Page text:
Harry Little

city
Somerset (UK)

Through my work I express the discomfort of the present. I am driven to create socio-political commentaries, and through these I try to express the anxieties, tension and isolation found within our twenty first century society.

I am very process driven. I work with oil paint on wood boards. I manipulate countless layers of paint across my boards, constantly applying and removing, scraping and labouring the paint until it fulfils its intended purpose. My paintings flourish through a combination of chance and precision and can take from days to months to become finished. I enjoy trying to distort the paint into a surface that bares no physical signs of human contact, as I feel this allows the artwork to breach the gap between painting and image. This helps my works move from paintings into my chosen depictions. Regardless of a piece’s outcome, it is not discarded; instead, when a painting loses its intended form it is stripped of paint and reworked repetitively and obsessively until it aesthetically represents its exact intention. 

While my painting process is seemingly jumbled and random, there is a distinct and direct style to it. This is also true about my work’s subject matter; while a works meaning may seem tangled and unclear, each piece holds a solid and thought out meaning. 

My art has developed as a body of expression derived from my own personal experiences, challenges, and viewpoints, and therefore, inevitably, acts as a deeply personal form of expression to me. Content wise,  my work currently explores two different avenues which intersect and can become tangled. The first is expression through the personification of my emotional state of mind. The works exist to ‘challenge and confront’ the viewer with honest depictions of the discomfort of reality. The second is through painting scenarios of socio-political relevance to myself. I enjoy working around themes of inequality, discomfort and claustrophobia within our current society. I  try to orchestrate a scene or situation picked from our current society which I find noteworthy or relevant. Recently, my painting’s inspirations currently apply to the second type of painting.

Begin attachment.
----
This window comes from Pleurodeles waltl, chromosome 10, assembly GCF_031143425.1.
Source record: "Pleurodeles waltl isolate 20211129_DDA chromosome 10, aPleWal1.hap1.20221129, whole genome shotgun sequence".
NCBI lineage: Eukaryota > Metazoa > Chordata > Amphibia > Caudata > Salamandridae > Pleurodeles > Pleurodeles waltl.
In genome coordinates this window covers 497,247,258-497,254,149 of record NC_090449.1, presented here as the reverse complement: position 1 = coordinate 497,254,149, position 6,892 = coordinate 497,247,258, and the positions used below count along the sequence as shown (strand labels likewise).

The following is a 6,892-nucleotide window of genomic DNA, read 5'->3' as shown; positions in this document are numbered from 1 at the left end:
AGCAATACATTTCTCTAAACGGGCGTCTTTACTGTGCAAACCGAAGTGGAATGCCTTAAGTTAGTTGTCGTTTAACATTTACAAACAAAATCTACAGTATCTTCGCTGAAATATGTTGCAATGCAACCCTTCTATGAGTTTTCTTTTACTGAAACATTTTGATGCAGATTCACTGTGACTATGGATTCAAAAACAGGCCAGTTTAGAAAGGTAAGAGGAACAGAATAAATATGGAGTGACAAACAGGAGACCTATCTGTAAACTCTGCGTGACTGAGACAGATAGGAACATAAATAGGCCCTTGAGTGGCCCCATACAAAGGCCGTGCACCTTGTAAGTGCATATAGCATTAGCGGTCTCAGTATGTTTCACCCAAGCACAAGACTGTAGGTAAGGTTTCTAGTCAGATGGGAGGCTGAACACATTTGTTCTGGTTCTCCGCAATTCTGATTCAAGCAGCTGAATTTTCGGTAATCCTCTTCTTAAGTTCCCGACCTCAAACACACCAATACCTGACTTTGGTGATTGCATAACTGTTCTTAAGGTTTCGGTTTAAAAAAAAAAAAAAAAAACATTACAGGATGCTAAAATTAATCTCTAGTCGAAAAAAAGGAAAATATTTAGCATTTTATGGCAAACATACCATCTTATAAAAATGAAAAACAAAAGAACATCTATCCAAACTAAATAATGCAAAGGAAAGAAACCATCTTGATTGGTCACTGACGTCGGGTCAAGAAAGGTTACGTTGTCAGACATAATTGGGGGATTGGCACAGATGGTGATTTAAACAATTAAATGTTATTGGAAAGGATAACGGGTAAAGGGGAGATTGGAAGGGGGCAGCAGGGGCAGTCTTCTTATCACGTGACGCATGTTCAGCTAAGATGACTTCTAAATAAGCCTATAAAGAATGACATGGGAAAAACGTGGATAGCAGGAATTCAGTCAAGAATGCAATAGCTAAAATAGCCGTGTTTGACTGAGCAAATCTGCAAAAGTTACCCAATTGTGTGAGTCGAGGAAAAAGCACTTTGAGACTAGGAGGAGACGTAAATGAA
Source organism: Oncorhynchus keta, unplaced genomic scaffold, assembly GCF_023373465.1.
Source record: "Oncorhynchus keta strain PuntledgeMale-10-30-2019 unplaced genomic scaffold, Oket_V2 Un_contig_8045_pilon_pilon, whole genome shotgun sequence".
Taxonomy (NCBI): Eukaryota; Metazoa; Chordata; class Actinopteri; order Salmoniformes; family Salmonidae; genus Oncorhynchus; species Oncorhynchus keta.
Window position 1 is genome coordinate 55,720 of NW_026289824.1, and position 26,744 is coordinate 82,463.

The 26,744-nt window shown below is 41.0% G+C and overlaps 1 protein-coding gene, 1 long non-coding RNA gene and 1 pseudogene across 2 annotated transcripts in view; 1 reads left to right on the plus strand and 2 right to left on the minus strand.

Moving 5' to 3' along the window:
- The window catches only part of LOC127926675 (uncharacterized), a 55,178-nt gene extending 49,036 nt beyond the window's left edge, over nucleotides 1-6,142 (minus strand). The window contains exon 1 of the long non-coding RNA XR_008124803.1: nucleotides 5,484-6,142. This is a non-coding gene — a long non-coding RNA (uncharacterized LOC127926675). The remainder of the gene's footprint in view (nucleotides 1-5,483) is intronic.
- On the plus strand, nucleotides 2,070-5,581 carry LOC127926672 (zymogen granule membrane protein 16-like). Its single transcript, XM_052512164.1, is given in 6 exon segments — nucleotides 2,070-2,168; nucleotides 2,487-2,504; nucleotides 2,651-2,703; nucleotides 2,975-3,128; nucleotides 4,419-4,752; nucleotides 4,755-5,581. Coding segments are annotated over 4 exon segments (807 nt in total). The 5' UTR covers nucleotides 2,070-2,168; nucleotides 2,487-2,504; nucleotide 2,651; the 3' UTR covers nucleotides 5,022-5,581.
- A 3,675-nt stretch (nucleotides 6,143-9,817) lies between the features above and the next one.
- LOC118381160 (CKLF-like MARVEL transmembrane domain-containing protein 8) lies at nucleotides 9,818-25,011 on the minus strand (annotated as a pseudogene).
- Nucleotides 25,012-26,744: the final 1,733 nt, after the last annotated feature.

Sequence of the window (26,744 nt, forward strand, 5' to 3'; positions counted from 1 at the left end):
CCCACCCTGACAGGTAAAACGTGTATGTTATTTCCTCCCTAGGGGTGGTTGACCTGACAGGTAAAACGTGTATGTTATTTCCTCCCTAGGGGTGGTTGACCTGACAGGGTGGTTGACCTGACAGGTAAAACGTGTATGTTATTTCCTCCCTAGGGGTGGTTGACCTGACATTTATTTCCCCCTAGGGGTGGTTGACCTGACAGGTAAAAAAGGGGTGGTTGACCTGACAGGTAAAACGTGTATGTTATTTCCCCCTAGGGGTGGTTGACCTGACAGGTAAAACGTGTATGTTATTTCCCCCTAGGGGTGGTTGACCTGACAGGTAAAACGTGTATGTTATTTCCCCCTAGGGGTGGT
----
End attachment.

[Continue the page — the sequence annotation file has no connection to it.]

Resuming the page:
The artwork Brine tries to accomplish a depiction of wasted time.
The painting aims to convey the feelings of mundanity, banality and emptiness which commonly accompany the 21st century lifestyle.
I tried to replicate that feeling of underachieving and remorse just before you go to sleep, the longing for fulfilment; something which, like myself, most people experience through their day.

Each artefact within this painting was carefully thought out and placed with reason, with the specific intention of representing some aspect of the slog that life can be; hours that are meaninglessly lost, half smoked cigarettes. Everything in this painting tries to act as part of the unfulfilled routine of wasted time.

Most of my artworks are very process driven, and this piece is no exception. I work and re-work areas countless times, applying, removing and manipulating the paint until it reaches its intended purpose. This allows my works to take on unique textures and elements, by-products of the technique, and aspects which can be commonly lost within precise and planned artworks.

work

A generation of middle children

A generation of middle children

Study of Louis

Study of Louis

Study of the back

Study of the back

The train

The train

The blind man

The blind man

Brine

Brine

£ 1400,-
The switch

The switch

Dial tone

Dial tone

£ 1200,-
Study of the Mona Lisa

Study of the Mona Lisa

£ 450,-